For the last few days I’ve been enjoying the great weather here in Colorado. My wife and I went on a two hour long bike ride to celebrate the comfortable temperatures. On the way back to our house we rode past a small horse ranch located right in the middle of suburbia. The place looks like it was boarding horses well before any of the numerous cul-de-sacs were built around it. But the thing that really caught my eye was a sign stating “Organic Compost – $10 pickup truck.”
When we finally arrived home we were thinking about the yard work we needed to do, and many items on that to-do list would have greatly benefited from compost. So I got in my truck and headed over to the horse ranch. To my pleasant surprise I indeed read the sign correctly, and the nice lady directed me to the back of their ranch where my eyes laid upon a very large (and somewhat smelly) mountain of organic compost consisting of horse manure and a plethora of other things.
As I was shoveling the compost into the truck I was thinking how this rancher’s unwanted commodity was something I was willing to pay good money for – one person’s shit is another person’s gold. I have often thought about all of the cardboard that my wife and I throw into the recycling bins, and even though a big gas-guzzling truck comes by once every two weeks to pick it up and it eventually gets turned into more cardboard, I honestly wish that the cardboard could be thrown into my yard and have it molecularly break down into compost. That way there’s no truck and no recycling bins – just my green grass.
I think of houses and other buildings the same way. For each building there’s a lot of things coming into it (i.e. power, food for the occupants, materialistic things that make us happy, home improvement items) and likewise there are a lot of things coming out of it (waste from all that food, trash from the things that make us happy). And just like that recycling truck there are other conveyances that are hauling away our waste (i.e. trash truck, pipes) and being processed.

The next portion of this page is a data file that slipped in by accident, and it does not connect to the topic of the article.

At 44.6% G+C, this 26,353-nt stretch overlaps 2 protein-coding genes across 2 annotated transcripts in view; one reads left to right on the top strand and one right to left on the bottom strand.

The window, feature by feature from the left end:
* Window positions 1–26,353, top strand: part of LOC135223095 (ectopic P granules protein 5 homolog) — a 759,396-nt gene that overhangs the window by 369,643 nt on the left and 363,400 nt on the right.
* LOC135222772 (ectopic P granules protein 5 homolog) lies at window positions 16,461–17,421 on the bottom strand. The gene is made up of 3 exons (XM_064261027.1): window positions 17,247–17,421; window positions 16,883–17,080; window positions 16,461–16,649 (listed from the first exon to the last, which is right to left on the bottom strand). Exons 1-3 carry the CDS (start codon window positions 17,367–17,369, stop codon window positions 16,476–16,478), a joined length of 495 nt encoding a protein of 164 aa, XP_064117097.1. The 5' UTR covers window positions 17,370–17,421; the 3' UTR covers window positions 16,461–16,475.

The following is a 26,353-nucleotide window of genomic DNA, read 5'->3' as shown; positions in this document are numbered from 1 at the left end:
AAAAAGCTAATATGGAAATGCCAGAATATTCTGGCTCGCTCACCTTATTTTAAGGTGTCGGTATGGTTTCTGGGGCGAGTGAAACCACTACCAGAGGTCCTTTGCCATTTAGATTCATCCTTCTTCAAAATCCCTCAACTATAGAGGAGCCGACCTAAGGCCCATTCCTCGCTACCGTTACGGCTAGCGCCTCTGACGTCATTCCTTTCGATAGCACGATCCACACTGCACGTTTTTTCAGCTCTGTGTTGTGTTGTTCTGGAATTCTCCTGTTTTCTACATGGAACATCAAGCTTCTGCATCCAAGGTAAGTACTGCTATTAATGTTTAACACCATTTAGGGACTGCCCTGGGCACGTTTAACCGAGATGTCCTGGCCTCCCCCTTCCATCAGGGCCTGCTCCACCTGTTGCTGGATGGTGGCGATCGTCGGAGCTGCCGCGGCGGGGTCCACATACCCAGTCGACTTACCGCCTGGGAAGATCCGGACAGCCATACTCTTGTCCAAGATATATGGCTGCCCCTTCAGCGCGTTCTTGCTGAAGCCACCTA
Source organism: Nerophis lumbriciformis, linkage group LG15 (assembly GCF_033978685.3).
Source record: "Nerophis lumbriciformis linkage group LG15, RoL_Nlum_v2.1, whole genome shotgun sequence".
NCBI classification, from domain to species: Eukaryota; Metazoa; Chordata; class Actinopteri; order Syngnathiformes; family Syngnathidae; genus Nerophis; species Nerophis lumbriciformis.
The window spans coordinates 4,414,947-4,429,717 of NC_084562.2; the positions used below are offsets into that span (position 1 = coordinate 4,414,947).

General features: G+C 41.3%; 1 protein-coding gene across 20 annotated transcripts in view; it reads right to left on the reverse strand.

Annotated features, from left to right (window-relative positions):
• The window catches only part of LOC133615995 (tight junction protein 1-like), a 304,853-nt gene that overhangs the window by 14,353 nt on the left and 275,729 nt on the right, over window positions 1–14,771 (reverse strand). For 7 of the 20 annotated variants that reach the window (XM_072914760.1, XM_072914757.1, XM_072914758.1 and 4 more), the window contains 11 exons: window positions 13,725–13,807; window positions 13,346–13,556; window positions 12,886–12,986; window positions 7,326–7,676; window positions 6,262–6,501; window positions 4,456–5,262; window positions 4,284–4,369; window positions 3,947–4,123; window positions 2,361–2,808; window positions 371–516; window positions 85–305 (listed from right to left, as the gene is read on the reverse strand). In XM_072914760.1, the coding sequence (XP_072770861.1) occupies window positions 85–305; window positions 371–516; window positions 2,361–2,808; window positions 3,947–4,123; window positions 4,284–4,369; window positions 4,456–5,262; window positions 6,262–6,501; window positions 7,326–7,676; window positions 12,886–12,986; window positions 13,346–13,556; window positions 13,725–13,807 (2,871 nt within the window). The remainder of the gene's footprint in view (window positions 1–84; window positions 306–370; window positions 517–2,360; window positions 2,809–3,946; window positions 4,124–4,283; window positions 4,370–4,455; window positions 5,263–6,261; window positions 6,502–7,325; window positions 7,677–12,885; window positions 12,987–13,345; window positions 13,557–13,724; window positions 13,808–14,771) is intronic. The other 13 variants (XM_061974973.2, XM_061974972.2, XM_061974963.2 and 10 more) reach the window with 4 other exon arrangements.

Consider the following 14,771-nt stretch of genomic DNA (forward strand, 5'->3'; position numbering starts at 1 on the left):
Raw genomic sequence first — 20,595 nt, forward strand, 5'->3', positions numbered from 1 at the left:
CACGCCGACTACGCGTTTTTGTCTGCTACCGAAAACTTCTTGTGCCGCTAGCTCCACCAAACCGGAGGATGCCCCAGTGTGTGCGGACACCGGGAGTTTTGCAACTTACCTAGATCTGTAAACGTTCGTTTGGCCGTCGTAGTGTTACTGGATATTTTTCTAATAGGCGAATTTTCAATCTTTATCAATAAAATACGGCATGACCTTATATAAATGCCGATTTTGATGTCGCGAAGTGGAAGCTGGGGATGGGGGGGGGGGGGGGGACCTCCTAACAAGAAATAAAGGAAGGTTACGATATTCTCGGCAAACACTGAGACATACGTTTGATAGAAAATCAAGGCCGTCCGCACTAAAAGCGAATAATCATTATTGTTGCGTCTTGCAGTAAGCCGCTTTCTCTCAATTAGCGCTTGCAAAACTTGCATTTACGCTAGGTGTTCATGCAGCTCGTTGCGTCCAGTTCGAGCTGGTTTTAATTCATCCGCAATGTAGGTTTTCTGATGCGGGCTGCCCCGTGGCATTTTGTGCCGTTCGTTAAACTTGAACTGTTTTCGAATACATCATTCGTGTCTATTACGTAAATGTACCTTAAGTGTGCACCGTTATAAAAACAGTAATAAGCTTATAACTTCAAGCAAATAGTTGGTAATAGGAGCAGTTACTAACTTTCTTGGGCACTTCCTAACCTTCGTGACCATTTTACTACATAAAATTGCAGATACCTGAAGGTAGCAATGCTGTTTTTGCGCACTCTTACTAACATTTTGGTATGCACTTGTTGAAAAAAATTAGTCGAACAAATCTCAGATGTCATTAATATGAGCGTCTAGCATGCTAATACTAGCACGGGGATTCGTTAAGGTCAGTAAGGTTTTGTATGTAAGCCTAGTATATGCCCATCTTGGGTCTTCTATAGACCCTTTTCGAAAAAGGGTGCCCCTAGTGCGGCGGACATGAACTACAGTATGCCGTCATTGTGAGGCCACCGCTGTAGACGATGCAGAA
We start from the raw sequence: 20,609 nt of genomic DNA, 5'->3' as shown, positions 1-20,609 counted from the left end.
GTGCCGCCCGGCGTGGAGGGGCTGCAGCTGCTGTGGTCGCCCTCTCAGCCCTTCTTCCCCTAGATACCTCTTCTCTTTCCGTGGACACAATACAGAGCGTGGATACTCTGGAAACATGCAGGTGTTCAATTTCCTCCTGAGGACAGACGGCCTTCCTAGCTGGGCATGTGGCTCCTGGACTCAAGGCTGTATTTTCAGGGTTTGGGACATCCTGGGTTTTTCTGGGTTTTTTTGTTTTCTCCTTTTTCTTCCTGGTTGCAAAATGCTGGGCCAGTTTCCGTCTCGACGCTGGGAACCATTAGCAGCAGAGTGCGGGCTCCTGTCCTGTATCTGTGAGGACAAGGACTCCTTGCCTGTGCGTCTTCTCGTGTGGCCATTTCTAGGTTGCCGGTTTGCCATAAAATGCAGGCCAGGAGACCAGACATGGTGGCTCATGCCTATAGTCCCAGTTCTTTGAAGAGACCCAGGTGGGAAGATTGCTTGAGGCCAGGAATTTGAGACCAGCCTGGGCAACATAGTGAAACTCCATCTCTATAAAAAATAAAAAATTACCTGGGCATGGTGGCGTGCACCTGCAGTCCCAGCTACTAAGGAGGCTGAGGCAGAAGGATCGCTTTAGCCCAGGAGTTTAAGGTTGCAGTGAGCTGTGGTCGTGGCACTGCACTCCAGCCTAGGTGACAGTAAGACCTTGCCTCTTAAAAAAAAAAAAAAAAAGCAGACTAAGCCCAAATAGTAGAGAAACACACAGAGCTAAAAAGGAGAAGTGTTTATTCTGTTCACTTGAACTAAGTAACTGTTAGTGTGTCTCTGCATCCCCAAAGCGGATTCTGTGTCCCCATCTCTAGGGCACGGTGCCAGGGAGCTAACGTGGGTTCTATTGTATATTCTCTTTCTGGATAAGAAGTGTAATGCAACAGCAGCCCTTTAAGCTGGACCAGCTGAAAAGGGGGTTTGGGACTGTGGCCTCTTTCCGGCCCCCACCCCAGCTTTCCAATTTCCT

Cradle to cradle is the idea that nothing is trash. In a true sustainable environment there is nothing wasted. An item can be used and reused numerous times, and if that item has reached the end of its usefulness then it simply degrades and becomes one with the earth. I don’t mean to sound overly spiritual, but it just means that when someone no longer has a use for something then that something should have a value to someone else. There should be someone out there who is willing to pay for your waste – that’s what sustainability is really about. There’s no reason why the grass can’t be greener on your side.